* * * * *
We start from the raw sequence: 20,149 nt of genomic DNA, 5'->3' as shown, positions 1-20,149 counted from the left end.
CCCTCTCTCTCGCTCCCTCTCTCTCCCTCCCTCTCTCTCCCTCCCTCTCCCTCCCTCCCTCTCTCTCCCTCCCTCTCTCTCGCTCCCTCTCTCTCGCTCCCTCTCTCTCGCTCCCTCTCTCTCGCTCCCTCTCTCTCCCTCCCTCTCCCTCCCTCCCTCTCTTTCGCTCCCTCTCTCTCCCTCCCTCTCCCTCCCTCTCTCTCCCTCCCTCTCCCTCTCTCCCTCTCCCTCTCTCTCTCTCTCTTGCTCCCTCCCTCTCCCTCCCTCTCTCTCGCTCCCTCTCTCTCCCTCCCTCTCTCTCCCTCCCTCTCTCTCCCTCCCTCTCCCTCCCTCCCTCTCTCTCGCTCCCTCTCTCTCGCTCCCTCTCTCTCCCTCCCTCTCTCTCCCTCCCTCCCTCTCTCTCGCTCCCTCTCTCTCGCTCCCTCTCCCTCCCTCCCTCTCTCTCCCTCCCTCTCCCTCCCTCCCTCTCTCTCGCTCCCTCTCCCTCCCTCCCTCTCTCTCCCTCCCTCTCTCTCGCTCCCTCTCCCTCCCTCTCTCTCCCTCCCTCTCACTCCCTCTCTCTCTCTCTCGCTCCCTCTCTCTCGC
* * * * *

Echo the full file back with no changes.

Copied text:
We start from the raw sequence: 20,149 nt of genomic DNA, 5'->3' as shown, positions 1-20,149 counted from the left end.
CCCTCTCTCTCGCTCCCTCTCTCTCCCTCCCTCTCTCTCCCTCCCTCTCCCTCCCTCCCTCTCTCTCCCTCCCTCTCTCTCGCTCCCTCTCTCTCGCTCCCTCTCTCTCGCTCCCTCTCTCTCGCTCCCTCTCTCTCCCTCCCTCTCCCTCCCTCCCTCTCTTTCGCTCCCTCTCTCTCCCTCCCTCTCCCTCCCTCTCTCTCCCTCCCTCTCCCTCTCTCCCTCTCCCTCTCTCTCTCTCTCTTGCTCCCTCCCTCTCCCTCCCTCTCTCTCGCTCCCTCTCTCTCCCTCCCTCTCTCTCCCTCCCTCTCTCTCCCTCCCTCTCCCTCCCTCCCTCTCTCTCGCTCCCTCTCTCTCGCTCCCTCTCTCTCCCTCCCTCTCTCTCCCTCCCTCCCTCTCTCTCGCTCCCTCTCTCTCGCTCCCTCTCCCTCCCTCCCTCTCTCTCCCTCCCTCTCCCTCCCTCCCTCTCTCTCGCTCCCTCTCCCTCCCTCCCTCTCTCTCCCTCCCTCTCTCTCGCTCCCTCTCCCTCCCTCTCTCTCCCTCCCTCTCACTCCCTCTCTCTCTCTCTCGCTCCCTCTCTCTCGC